My experience as a hospital patient

As a rule, hospitals are one place I try to avoid, even though my wife works in one. But sometimes that is not possible, when as happened to me two days ago I needed to be admitted and glad that I was.

Quite unexpectedly, two days ago, ironically soon after I had dropped off my wife at her (Southend) hospital, I came over with a feeling of imbalance which wouldn’t go away. I decided to call 111 who told me to call my doctor, who told me to call 999. The ambulance people quickly arrived, did their tests and took me to the same A&E department that I had passed only two hours previously. And there I remained for the next few hours, seeing a variety of people, asked loads of questions, subject to various tests etc.

It was a surreal experience, observing a busy department that really was multi-cultural (half the staff were BME from all over the world). It struck me then that these were all going about doing a challenging job as best they can and I couldn’t help but be struck by the pleasant, professional approach of staff members ranging from consultant to health care assistant. The upshot of it all was that while they couldn’t be sure what was going on with me, and I was recovering ok, I needed to be admitted for further tests etc.

From A&E I was wheeled off in a trolley to Benfleet ward, whose specialty was treating stroke patients. While it was never proved 100%, the working hypothesis was that I had experienced a mini stroke (TIA). “A transient ischemic attack (TIA) is a brief episode of neurological dysfunction caused by loss of blood flow (ischemia) in the brain, spinal cord, or retina, without tissue death (infarction). TIAs have the same underlying mechanism as ischemic strokes.” Here I was subject to further tests and told I would need to stay overnight, when among other things I would undergo various scans and more tests and be thoroughly monitored while there.

The sense of the surreal continued with visits by all sorts of hospital staff, all of which carried out their duties in the same pleasant, professional manner as I observed in A&E. I liked the tea; the food was at least ok; I managed to sleep despite one patient who was prone to wander; I had some interesting conversations with the guy in the bed next to me; and I received visitors. I even managed to get two requests on hospital radio (Louis Armstrong – Wonderful World, Elvis Presley – How Great Thou Art). My wife was delighted that two of the team were Malayalees! While I was glad my stay was relatively short, and while not quite a holiday camp, it was a pleasant one given the circumstances. I managed to catch up with emails etc. and some reading (although given things were happening all the time, I only managed a few chapters of the book I brought in).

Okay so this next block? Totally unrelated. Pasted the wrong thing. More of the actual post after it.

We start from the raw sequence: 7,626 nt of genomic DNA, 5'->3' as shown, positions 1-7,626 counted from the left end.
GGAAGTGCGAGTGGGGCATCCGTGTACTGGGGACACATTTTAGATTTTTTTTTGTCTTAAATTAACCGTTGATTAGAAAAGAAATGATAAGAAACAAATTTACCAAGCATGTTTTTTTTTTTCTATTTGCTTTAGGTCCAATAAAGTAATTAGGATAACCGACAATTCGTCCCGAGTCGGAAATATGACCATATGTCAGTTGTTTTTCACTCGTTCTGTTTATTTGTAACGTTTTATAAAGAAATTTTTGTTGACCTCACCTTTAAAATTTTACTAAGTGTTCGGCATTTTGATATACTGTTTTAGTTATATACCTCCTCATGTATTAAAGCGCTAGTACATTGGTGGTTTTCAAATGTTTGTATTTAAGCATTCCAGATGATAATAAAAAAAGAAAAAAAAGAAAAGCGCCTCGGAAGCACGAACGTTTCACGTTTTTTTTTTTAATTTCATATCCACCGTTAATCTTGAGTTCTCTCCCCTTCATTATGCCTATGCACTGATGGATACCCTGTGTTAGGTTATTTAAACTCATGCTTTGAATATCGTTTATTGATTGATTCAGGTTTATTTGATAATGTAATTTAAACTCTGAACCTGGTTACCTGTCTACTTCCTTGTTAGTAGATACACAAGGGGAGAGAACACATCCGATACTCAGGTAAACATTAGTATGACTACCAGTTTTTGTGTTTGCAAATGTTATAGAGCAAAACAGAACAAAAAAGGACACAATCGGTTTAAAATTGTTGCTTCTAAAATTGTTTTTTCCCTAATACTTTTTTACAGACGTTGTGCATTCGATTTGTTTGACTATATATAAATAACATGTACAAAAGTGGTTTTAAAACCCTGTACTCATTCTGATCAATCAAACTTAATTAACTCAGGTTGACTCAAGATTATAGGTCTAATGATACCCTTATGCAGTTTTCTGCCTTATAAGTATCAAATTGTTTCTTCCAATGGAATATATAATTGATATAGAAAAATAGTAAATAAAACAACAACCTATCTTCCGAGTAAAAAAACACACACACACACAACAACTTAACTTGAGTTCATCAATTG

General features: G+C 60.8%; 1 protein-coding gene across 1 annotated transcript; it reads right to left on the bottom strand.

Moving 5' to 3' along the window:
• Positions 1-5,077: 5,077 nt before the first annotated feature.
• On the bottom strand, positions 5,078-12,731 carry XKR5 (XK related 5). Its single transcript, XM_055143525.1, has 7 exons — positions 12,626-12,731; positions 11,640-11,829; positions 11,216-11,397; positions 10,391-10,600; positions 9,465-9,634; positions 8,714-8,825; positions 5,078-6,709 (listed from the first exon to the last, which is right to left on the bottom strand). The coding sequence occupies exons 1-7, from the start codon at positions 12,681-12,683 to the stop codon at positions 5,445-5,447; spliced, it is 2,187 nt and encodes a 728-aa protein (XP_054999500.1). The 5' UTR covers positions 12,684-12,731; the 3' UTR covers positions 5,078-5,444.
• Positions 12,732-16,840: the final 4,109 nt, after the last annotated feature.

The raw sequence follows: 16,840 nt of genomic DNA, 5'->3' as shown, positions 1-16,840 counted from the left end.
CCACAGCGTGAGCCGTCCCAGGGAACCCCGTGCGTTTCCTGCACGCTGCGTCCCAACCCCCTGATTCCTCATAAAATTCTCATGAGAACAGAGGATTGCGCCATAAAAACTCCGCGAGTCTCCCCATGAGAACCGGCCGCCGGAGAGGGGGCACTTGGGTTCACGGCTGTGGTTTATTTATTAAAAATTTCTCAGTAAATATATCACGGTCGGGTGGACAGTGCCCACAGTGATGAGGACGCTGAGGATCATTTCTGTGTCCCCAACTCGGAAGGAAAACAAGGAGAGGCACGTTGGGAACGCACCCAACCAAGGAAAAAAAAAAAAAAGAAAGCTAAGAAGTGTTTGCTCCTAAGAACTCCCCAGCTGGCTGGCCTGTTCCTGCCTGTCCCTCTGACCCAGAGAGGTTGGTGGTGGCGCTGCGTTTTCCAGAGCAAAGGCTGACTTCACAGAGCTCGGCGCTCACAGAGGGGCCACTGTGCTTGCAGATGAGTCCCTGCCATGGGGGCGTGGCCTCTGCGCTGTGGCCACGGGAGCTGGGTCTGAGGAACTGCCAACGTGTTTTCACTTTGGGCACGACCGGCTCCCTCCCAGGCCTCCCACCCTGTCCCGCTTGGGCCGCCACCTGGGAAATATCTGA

So around 8pm the next day I managed to escape, having to wait a while for newly prescribed medications. While I can at best only surmise what had happened to me and why, it was certainly a needful wakeup call and I left feeling I had undergone a thorough Service / MOT. The biggest inconvenience is not being able to drive for a period. While there is no guarantee I won’t have a repeat episode (or worse) I couldn’t help feeling grateful at the fantastic way the Hospital treated me, and had set out a pathway so I can best prevent and deal with future fall out from what I had experienced.

For me, I was made to realize again how brief and transient life is; how important it is to make the most out of every minute; what matters and what doesn’t; the need for a healthy lifestyle and how many decent people there are in the world. I was touched by the kind response of those who found out about my condition as well as that of the vast array of hospital staff who while “only doing their job” did so with such dedication. The future of Southend Hospital has become a hot topic locally as has the NHS nationally. All I can say as a result of my forced and unexpected detaining is they are doing a great job and accordingly they deserve all the praise.


2 thoughts on “My experience as a hospital patient

  1. Roald Øye says:

    I will give you a good piece of advice, John Barber, having experienced something like yours. Nearly 10 years ago March 15, 2009, when I just had passed 75, I had a brain stroke, that nearly killed me. In advance I was given a slight warning, suddenly feeling unwell and shaky on a jogging trip in the forest, but I ignored it.
    My son being a doctor has told me that because noone had told me on beforehand that I suffered from something called “flimmer” in Norwegian, unregular heartbeat, I should have been more careful with myself, not doing hard exercises of different sort, as I have been used to all my life. I should have been told by my doctor to take prescribed drugs and to calm down a little. I did neither, and suddenly I was a patient. For 10 years I have practiced walking and using my left hand and fingers, to some avail.
    Take care, my dear foreign pastor! I read your commentaries all the time.

  2. paul fox says:

    I have always been very grateful for our NHS. When I had Cancer of the tongue, 10 years ago, it was their expert care and skill, removing it with out losing much of my tongue. So I have all this extra time to thank them. I read this today, and am concerned that this government still wants to privatize the NHS. We have to stay very vigilant.( By the way the Surgeon was from Iran )
    Theresa May told parliament during Prime Ministers Questions that we should celebrate opening up our NHS to private companies.
    If that doesn’t tell you all you need to know about the safety of the NHS under the Conservatives, not much will #SaveOurNHS

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